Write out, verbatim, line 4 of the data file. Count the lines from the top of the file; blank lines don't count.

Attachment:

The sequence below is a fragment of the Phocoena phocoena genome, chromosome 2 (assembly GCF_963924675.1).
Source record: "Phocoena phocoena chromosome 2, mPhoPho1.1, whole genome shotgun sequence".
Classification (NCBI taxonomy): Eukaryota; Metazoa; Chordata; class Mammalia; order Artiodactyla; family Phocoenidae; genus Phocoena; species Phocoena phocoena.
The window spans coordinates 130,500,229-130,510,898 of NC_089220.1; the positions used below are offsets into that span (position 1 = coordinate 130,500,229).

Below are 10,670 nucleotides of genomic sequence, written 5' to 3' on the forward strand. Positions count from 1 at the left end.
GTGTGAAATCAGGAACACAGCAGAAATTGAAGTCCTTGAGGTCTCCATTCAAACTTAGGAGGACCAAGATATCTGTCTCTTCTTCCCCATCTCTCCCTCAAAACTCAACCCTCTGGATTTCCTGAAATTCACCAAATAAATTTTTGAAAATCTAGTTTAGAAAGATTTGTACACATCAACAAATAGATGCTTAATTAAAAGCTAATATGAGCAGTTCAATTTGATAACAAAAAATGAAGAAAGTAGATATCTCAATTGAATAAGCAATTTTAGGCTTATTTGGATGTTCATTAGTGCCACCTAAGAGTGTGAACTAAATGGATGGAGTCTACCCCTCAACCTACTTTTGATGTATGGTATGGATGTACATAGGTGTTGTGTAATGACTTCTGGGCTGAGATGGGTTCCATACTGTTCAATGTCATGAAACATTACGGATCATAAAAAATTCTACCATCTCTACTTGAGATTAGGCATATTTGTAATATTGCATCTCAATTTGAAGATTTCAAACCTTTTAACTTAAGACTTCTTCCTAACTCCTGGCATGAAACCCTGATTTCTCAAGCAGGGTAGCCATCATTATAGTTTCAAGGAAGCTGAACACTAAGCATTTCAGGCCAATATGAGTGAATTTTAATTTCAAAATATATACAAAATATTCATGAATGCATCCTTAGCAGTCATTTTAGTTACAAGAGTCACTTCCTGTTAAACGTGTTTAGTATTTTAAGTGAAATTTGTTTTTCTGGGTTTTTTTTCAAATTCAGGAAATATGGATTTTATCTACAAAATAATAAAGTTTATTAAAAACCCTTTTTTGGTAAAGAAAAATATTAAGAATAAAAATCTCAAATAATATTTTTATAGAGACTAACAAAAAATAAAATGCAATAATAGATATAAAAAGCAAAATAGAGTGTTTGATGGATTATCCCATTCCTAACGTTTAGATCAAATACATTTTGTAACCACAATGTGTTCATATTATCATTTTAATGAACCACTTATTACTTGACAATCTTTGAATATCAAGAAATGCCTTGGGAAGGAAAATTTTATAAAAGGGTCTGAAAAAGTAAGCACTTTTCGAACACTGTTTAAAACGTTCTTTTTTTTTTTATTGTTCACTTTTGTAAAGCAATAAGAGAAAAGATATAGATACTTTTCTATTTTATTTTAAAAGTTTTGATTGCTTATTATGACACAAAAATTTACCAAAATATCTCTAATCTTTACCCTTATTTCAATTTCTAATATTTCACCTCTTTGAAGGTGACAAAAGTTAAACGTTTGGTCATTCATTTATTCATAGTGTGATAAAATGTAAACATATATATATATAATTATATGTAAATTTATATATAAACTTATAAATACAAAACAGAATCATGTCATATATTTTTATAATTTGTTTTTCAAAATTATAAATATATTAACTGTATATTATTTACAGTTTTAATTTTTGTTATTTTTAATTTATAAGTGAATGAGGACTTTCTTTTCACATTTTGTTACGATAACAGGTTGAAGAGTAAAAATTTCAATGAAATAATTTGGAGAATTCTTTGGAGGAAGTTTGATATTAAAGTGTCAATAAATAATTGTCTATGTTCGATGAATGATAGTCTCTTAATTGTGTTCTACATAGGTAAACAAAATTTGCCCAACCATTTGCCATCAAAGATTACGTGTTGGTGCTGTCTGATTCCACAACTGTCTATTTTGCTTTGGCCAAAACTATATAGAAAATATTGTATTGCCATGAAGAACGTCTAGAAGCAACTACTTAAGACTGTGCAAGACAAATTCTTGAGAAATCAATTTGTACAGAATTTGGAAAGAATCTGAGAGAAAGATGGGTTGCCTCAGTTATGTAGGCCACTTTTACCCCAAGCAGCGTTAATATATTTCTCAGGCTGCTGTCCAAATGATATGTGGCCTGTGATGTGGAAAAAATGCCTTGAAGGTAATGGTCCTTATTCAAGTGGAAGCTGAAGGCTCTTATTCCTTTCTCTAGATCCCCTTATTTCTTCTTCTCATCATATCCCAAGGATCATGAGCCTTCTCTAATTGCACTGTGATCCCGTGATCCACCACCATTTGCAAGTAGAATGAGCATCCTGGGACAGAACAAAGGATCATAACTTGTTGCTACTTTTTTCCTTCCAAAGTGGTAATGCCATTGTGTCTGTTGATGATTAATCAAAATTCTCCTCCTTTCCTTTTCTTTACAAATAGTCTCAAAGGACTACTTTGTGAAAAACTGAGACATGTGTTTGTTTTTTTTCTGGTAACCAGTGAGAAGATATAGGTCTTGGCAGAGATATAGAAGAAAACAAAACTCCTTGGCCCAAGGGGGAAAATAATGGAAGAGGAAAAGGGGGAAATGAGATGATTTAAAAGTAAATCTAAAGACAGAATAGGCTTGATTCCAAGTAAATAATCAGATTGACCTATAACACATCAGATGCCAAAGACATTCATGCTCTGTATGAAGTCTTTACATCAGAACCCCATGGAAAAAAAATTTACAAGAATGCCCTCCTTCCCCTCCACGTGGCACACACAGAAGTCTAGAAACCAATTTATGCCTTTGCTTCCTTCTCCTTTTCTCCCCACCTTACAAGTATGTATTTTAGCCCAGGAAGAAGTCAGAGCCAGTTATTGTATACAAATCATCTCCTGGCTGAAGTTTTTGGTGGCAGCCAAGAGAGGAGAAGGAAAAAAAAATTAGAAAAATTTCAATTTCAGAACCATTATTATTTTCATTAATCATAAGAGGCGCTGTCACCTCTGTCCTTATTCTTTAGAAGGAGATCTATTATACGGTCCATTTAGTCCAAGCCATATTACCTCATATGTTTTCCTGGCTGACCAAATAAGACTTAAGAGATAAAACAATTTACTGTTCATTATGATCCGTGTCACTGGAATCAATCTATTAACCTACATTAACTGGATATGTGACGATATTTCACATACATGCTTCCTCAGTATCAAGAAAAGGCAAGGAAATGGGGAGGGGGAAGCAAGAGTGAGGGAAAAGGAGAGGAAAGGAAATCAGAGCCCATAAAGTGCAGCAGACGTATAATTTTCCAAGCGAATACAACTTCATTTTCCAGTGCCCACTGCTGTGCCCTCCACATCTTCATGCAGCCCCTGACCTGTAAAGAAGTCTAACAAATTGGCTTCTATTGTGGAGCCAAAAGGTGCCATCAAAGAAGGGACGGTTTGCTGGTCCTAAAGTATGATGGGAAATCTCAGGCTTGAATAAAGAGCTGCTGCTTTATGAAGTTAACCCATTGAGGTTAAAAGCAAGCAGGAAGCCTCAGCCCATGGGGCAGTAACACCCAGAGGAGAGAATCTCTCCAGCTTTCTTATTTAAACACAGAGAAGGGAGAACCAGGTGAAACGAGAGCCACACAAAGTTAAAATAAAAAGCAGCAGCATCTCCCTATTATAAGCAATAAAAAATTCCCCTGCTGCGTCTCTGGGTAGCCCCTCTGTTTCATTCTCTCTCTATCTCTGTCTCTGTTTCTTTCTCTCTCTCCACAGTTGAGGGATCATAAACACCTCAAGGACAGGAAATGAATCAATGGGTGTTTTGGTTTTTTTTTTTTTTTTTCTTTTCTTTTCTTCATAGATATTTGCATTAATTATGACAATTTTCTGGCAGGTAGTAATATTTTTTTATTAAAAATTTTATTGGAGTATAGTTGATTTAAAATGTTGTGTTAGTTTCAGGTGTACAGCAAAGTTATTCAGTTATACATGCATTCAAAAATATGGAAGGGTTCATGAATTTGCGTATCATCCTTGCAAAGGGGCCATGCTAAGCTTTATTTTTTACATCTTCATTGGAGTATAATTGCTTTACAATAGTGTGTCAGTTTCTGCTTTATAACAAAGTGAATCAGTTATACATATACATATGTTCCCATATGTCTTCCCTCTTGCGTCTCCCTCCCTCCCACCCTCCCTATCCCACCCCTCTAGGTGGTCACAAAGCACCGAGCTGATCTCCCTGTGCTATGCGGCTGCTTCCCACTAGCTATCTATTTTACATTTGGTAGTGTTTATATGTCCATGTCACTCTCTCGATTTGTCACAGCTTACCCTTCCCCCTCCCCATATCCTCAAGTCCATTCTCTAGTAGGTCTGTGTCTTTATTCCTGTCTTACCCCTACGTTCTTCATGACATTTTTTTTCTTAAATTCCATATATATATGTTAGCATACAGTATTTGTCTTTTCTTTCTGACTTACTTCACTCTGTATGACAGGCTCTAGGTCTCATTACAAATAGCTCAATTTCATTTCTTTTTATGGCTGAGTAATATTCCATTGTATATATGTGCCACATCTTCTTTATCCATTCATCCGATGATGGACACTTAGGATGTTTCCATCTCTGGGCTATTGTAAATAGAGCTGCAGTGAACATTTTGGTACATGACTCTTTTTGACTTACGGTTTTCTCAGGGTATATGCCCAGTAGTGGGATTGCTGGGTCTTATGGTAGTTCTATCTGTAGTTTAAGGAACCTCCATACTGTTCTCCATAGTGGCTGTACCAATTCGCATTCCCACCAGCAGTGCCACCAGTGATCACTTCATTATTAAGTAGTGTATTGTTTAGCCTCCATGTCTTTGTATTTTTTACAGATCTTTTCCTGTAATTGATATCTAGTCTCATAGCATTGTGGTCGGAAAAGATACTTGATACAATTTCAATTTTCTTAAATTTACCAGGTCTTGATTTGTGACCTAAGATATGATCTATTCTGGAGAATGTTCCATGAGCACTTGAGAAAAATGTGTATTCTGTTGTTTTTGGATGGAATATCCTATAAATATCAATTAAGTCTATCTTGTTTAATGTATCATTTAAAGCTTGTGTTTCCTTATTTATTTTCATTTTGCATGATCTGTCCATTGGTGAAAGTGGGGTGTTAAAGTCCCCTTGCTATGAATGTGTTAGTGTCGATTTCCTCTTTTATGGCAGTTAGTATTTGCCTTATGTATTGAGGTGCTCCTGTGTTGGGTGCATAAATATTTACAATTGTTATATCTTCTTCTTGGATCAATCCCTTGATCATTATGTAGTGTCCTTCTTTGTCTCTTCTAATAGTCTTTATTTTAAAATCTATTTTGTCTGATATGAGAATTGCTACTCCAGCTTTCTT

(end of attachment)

The window spans coordinates 130,500,229-130,510,898 of NC_089220.1; the positions used below are offsets into that span (position 1 = coordinate 130,500,229).